Selfishness is not the pathway to salvationPublished 10:58pm Friday, August 26, 2011
The Kingston Trio used to sing “MTA.” I always thought it a great sing-a-long, but never knew the story until visiting Boston earlier this summer.
The legend is that Charlie boarded the MTA subway system after paying his dime fare. However, the rate was raised another nickel while he was en route. Since he either didn’t have the nickel or refused to pay it, Charlie “may ride forever ‘neath the streets of Boston,” as the “man who never returned.
The subway pass I bought last June is still called the Charlie Card in his honor.
Too cheap to come up with another nickel? My guess is that Charlie is a Baptist!
I’ve met some frugal Baptists along the way. Among them was the pastor search committee who showed up unannounced one Sunday. The chairman asked if they could talk with me a few minutes after worship and I agreed to the request. As they prepared to go, the chairman told me they’d confer and decide if they wanted to talk with me again.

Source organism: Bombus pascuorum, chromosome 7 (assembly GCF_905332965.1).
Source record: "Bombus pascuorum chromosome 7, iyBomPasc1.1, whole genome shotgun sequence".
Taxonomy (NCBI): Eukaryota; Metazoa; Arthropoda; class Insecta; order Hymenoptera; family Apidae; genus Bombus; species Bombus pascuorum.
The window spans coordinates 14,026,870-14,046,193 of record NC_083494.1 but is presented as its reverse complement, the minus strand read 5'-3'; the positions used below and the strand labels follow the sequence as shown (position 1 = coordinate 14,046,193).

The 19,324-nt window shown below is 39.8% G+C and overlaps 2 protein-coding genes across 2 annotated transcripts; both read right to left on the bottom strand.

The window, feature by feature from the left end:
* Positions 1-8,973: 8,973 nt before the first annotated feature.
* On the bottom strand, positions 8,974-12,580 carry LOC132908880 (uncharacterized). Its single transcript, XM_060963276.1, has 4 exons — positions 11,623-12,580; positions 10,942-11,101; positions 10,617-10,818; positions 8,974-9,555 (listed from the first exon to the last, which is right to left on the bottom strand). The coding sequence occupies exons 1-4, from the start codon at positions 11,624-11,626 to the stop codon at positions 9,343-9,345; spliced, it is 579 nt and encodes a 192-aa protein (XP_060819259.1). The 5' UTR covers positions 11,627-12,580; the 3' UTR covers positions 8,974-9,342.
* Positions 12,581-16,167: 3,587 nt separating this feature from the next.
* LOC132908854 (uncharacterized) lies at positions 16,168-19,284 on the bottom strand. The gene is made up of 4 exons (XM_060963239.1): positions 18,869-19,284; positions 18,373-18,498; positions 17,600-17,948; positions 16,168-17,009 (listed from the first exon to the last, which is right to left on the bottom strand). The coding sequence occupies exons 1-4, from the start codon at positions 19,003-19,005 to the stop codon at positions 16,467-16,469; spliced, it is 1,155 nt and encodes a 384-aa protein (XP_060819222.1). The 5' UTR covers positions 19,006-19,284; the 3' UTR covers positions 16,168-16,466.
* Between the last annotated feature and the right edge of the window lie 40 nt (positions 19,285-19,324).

“If we decide it’s not God’s will that we talk with you further,” he said, “then you won’t hear from me. That way we’ll save the church the expense of a long distance call.”
The idea that a 50 cent phone call was too much to spend in order to show common courtesy is beyond my understanding.
And then there was Earl. Earl was a good man who loved the Lord. He didn’t seem to mind the church asking for people’s money, but he didn’t want the church to spend it. Earl served on the finance committee one year, and it was one of the worst years I ever had as a pastor. Earl’s constant refrain was “I’m against it,” and we either had to let it lie or outvote him which made him more determined the next time.
We convinced Earl one month that we needed to buy a new copy machine since the old one died. We had several bids and Earl reluctantly suggested we buy the “American” one. The rest of us knew that all copiers at the time came from Japan, but we kept this to ourselves, agreed with Earl and bought the new copier!
Surely the church can find balance between being cheap and being spendthrift. We must be accountable, to be sure, but we must be compassionate. How can a church’s bank balance multiply every month when we live in a world of overpowering need?
As an evangelist friend of mine used to tell congregations during his revival meetings, “Why do you want to pile up money for the Antichrist to spend after the rapture?”